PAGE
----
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6-month rural stint a must for MBBS?

September 3, 2012
Rural posting for six months will soon become compulsory for undergraduate medical students before they get their MBBS degree with the Medical Council of India (MCI) recently presenting the proposal to the health ministry.
At present, an MBBS course of 5.5 years includes one year of internship. However, most of these medical students end up practising in urban settings. The MCI has suggested that a six-month rural posting (serving in a primary or a community health centre) should be made a compulsory part of the curriculum of the country’s undergraduate medical education. The students can spend the other half of the year interning in an urban setting.
MCI chairman Dr K K Talwar told TOI: “We are presently fine tuning the proposal which will ultimately be notified by the health ministry.”
An official said the health ministry and the MCI was close to reaching aconsensus on the issue of rural posting.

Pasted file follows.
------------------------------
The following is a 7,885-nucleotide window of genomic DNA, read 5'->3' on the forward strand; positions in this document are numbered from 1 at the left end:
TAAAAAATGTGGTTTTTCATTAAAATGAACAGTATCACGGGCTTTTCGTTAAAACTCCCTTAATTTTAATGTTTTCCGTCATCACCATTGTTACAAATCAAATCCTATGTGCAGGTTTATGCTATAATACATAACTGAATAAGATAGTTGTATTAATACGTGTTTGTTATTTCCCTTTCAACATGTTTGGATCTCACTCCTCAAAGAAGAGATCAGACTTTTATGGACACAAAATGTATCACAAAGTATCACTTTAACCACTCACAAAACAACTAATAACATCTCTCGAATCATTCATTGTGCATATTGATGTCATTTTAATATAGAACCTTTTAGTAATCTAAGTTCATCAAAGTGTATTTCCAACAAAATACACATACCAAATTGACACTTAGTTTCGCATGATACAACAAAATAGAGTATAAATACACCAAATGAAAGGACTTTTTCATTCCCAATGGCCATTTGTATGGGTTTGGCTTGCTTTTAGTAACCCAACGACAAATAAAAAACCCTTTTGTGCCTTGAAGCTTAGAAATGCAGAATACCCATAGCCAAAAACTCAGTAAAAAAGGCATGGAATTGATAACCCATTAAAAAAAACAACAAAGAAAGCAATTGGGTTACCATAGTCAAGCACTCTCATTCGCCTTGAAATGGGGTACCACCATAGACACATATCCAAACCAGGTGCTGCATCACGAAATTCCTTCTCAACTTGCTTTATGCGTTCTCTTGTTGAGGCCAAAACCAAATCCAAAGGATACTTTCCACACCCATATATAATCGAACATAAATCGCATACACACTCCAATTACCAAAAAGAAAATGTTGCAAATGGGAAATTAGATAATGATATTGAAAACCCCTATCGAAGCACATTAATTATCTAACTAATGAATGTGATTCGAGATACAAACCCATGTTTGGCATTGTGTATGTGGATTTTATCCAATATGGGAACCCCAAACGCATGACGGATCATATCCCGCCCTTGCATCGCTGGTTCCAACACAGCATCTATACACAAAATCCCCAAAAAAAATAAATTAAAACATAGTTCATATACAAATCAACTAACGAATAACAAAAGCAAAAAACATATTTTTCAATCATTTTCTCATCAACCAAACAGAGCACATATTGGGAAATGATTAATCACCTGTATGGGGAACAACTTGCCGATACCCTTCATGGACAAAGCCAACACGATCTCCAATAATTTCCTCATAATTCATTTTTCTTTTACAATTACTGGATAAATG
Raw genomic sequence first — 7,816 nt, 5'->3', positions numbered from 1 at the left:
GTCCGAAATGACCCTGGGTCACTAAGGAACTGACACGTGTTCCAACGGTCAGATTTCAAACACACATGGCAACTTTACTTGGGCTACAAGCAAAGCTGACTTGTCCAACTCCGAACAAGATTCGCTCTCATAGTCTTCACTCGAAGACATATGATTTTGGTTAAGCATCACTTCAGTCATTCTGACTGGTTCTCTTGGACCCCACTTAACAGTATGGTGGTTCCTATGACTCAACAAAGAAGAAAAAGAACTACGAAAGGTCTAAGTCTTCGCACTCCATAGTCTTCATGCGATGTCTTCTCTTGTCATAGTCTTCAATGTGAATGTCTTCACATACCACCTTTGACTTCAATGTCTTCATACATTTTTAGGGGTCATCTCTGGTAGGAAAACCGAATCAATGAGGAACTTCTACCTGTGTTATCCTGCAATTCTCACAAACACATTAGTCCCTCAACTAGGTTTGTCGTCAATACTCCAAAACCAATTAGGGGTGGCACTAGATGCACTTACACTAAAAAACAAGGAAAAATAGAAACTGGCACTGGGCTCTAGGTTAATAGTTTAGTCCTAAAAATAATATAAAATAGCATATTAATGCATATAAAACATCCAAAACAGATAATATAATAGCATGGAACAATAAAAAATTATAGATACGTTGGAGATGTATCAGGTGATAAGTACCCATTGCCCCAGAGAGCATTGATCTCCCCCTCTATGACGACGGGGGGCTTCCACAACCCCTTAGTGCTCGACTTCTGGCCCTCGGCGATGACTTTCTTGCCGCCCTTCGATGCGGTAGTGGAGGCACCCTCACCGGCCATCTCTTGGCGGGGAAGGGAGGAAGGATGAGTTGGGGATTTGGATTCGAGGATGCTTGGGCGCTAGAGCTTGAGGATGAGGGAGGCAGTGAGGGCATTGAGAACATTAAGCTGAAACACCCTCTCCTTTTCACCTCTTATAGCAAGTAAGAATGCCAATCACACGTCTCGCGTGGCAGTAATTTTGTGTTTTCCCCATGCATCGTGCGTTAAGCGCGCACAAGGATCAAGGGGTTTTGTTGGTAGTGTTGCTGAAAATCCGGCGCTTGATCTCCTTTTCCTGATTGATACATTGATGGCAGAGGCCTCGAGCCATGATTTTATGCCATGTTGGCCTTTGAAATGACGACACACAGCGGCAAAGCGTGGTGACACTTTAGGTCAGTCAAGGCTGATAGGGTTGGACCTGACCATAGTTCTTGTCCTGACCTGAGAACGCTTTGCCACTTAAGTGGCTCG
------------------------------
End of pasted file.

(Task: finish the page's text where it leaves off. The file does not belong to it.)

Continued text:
Calling it “a meeting of minds”, the official said: “Getting a medical student to practise for one whole year in a rural setting was difficult. So we are breaking it into six months each of urban and rural internship.”
The official added: “The MCI is working out what change is required in regulation to make a six-month rural posting mandatory for all MBBS students.
At present, medical education is urban and big town-centric. So, when doctors pass out, they aren’t confident in dealing with public health needs. By serving rural areas for just six months, they will get an experience on dealing with rare and difficult diseases.”
India’s rural health services are in a dismal state. The latest rural health statistics 2011 say there is a 76% shortage of doctors in rural India, there are 53% fewer nurses, specialist doctors are short by 88%, radiographers are short by 85% and laboratory technicians are short by 80%.
As against the need to have 1,78,267 sub-centres, there are 1,48,124 — about 17% less. A quarter of them don’t have water and electricity.
Earlier, a National Rural Health Mission report said out of the sanctioned posts, about 59.4% of surgeons, 45% of obstetricians and gynecologists, 61.1% of physicians and 53.8% of pediatricians were vacant. In effect, 67% of doctors enrolled for rural posting remain absent from duty.
India churns out over 45,000 medical graduates annually, but most of them are reluctant to serve in villages.
A villager being treated at a Rajasthan health centre
Categories: PG News
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